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The start of 2022 - UK Equity

  • 08 February 2022 (5 min read)

2022 has started with a ferocious style rotation that has left an increasing number of ‘growth companies’ valued at attractive levels. The secular economic drivers and corporate thematics that have provided many companies with the trading environment to grow and prosper remain wholly intact, although of course they will be affected both positively and negatively by the one thing guaranteed in life – change.

Growth companies, the definition of which is nebulous at best, have fallen indiscriminately so far this year as a result of Central Banks, in particular the Federal Reserve in the US, changing their rhetoric on inflation from temporary to something more entrenched. Expectations of interest rates rises have resulted in 10 year Treasury yields rising from circa 0.5% at the low (August 2020) to 1.8% at the end of January 2022. This impacts the discount rates used to value cash generating assets and will cause longer duration assets to fall further in value than shorter duration assets. In particular, companies that are loss making, where the majority of their perceived value accrues way into the future will naturally experience a fall in capitalised value if the discount rate applied to those future earnings and cashflows rises.

Simplistically, 10 year Treasuries up, long duration growth stocks down.

It is worth noting however, that US Treasuries are not forecast to rise above circa 2.5% and this remains at the low end of the range over the last 10 years, a time in which growth stocks have performed well. It is also worth noting that far from steepening (at the time of writing) the yield curve has flattened, perhaps telling us something opposite to what the value rotation is making us believe. Rates are moving higher because central banks are increasing rate expectations in an attempt to control inflation rather than as a result of rampant economic growth.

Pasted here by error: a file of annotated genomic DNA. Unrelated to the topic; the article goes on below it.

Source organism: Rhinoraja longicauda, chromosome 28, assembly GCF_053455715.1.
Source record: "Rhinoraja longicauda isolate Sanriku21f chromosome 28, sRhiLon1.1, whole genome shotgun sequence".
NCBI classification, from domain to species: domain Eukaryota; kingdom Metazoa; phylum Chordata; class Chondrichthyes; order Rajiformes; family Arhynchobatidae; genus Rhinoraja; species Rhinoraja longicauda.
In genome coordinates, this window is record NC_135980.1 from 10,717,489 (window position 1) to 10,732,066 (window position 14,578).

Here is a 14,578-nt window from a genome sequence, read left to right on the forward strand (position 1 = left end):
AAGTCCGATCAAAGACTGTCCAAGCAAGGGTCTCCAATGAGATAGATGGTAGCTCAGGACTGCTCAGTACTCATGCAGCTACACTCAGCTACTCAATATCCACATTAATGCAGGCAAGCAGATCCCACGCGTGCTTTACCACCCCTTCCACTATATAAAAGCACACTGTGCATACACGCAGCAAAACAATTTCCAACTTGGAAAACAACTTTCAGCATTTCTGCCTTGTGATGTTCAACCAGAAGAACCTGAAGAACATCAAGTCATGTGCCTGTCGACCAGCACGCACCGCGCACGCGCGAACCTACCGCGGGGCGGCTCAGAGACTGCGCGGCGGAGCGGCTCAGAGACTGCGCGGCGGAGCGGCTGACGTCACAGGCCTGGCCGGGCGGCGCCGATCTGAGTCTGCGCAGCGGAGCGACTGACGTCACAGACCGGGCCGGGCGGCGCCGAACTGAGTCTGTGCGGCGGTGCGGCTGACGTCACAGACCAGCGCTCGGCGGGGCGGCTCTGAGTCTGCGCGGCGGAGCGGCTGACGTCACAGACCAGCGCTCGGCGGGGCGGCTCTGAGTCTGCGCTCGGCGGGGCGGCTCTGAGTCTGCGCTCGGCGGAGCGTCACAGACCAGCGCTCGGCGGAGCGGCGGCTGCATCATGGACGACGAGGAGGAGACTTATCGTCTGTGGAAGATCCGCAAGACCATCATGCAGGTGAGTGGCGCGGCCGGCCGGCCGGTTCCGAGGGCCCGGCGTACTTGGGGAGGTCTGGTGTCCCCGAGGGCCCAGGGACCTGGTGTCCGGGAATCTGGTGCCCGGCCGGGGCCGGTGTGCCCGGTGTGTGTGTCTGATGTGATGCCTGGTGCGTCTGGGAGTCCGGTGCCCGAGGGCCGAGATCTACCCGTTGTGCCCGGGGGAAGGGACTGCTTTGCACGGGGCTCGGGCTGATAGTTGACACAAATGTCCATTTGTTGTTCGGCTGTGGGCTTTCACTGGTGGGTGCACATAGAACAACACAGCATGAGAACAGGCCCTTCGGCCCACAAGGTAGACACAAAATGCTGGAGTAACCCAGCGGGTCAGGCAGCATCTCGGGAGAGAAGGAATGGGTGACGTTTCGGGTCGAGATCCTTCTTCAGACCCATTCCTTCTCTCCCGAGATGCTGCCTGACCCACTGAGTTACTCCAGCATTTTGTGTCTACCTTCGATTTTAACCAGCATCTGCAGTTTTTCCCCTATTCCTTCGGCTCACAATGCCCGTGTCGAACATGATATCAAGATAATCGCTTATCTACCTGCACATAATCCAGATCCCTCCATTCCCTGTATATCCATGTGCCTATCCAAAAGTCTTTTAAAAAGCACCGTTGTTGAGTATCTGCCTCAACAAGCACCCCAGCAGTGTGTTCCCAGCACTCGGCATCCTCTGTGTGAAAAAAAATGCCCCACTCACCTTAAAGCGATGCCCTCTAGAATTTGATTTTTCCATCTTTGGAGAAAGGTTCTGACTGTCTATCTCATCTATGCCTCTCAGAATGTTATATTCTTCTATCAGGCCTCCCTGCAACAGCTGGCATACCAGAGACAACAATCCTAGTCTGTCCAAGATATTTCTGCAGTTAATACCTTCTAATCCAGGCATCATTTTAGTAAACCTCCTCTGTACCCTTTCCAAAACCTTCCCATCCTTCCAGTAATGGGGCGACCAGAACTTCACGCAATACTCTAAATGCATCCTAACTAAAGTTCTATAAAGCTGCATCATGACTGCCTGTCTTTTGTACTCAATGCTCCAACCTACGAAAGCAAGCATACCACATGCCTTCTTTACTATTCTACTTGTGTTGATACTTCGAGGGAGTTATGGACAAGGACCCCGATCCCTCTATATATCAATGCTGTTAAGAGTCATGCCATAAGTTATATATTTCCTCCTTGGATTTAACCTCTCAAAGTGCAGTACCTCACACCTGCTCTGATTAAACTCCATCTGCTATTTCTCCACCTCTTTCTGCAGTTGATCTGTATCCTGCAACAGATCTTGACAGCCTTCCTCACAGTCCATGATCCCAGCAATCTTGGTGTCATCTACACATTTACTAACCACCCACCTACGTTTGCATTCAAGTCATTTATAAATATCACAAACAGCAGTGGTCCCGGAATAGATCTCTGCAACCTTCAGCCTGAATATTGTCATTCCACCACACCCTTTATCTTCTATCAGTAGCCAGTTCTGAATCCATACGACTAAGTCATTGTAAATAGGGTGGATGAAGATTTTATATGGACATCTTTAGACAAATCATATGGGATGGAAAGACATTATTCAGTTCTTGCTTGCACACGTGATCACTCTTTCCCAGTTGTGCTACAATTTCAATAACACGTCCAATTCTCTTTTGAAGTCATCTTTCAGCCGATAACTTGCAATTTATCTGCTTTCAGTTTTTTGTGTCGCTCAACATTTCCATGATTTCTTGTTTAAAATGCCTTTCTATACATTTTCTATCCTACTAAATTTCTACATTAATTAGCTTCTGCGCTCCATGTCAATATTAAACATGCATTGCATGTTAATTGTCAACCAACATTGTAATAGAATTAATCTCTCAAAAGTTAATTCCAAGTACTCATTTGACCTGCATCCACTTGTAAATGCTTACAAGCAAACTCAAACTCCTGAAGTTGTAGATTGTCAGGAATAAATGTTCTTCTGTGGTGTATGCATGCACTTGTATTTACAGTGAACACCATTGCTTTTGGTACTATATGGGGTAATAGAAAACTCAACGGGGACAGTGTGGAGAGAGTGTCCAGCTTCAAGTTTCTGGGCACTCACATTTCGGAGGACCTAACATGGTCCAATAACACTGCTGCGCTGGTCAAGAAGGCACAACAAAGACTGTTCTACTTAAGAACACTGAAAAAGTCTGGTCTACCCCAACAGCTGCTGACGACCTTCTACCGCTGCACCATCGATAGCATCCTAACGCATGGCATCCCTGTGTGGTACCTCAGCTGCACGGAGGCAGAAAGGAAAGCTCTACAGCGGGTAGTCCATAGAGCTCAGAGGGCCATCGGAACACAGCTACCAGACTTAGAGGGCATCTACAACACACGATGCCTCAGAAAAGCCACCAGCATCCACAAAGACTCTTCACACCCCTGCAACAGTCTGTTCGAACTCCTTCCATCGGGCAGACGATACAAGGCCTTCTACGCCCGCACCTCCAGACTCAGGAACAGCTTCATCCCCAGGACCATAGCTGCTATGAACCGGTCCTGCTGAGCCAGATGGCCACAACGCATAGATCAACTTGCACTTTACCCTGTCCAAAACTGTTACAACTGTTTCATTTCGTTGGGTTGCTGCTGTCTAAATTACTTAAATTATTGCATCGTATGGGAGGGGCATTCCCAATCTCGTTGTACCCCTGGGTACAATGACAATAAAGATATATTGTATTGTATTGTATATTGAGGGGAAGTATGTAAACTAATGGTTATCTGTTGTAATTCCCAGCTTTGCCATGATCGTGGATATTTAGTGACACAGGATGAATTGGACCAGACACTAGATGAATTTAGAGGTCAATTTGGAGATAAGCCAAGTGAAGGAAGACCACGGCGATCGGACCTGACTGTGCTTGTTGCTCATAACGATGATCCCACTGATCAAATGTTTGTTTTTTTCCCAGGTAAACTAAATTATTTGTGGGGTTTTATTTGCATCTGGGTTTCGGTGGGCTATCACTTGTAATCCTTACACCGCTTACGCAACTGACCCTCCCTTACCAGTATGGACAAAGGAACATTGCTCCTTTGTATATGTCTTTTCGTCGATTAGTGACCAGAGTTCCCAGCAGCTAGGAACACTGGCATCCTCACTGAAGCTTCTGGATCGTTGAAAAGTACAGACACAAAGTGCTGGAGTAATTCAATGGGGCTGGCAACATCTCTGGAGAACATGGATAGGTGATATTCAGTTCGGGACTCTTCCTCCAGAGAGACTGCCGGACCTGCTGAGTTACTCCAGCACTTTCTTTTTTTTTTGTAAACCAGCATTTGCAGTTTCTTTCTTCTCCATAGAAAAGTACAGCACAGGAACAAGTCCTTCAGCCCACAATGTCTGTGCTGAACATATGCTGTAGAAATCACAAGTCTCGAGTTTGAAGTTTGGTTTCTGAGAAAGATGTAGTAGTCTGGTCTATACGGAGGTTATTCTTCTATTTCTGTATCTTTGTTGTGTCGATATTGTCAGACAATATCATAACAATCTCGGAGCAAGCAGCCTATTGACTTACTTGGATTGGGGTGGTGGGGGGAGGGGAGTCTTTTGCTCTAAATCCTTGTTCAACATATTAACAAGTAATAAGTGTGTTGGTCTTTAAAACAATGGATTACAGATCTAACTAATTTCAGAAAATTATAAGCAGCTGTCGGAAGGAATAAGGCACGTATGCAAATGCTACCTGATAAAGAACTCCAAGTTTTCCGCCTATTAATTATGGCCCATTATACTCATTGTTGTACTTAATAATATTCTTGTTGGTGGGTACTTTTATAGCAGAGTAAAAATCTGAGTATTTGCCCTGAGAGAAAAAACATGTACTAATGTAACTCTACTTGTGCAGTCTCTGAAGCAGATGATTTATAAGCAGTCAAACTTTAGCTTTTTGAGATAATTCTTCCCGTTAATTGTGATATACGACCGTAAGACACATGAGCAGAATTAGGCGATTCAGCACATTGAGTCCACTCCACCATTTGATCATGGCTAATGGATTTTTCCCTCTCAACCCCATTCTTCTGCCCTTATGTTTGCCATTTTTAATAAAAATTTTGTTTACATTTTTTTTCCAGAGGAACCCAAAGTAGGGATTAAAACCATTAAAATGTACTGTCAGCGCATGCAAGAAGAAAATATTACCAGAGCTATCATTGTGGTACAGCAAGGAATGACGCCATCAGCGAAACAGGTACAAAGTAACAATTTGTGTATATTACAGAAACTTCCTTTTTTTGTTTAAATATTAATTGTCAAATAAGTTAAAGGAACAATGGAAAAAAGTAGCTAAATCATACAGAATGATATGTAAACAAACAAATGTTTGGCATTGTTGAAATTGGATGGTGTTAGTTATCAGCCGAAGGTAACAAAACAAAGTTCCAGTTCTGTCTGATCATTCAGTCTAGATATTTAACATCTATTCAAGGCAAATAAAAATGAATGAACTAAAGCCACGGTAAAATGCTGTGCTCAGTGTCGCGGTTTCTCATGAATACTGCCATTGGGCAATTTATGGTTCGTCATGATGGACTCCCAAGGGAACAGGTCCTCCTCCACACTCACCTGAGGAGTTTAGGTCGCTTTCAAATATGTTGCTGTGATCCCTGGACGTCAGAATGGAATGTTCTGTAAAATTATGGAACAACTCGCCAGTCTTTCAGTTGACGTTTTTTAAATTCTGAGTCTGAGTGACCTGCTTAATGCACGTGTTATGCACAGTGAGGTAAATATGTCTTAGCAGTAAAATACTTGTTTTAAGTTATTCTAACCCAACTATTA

‘Bottomline, real rates rising because of tightening Fed policy (with the yield curve flattening) is not the same as real rates rising because of positive revisions in forward growth sentiment/estimates (with the yield curve steepening). We are in the midst of the former (anti-cyclical), not the latter (pro-cyclical).’ (Source: Jeffries, published 20.01.2022)

Inflation at its simplest level is generated by an imbalance of supply and demand. Covid has provided a myriad of micro economic events that have culminated in market distortions, resulting in unpredictable supply of many goods and services. Demand on the other hand, resulting from the support provided by governments, central banks and the increasing ubiquity of the internet (among others) has bounced back dramatically in many areas, resulting in demand outstripping supply. It is logical to assume that over time, supply issues will ease. It is also possible that a slowing economy or inflation induced demand destruction will contribute to balanced supply and demand, thereby reducing inflationary pressures.

When speaking to companies, we are certainly hearing of improving supply chain conditions, including freight, where companies are in some instances buying capacity forward at significant discounts to the spot price. Wage inflation and second order effects may persist for longer and these effects will need to be monitored. However, the implications of a flattening yield curve and easing supply constraints may result in stock market participants moving away from focusing on cyclical, ‘value’ stocks to those that can grow their earnings over the long term.

The ‘growth’ versus ‘value’ debate remains unhelpful when investing as each term comes with presumption and caricature in terms of what type of company or stock fits each grouping. Even within each group there is inevitably a huge variety of businesses and value can be found in the growth bucket as well as growth in the value bucket. A simplistic way of trying to assimilate a huge array of variation and complexity.

To many, Growth investing has become a messianic calling where valuation is irrelevant and even company shells with no intrinsic value can have a valuation attached, based on the expectation that something may happen in the future! When we look at businesses, we are interested in the ability of a company to give unit holders exposure to the power of compounding profitability and cash flows, where company management have proven competence and the balance sheet is sufficiently strong to support that growth. This is in contrast to companies that either have no trading business or are flawed to such an extent that their chances of generating sustained cash backed profits will be competed away before profitability has a chance to be proven.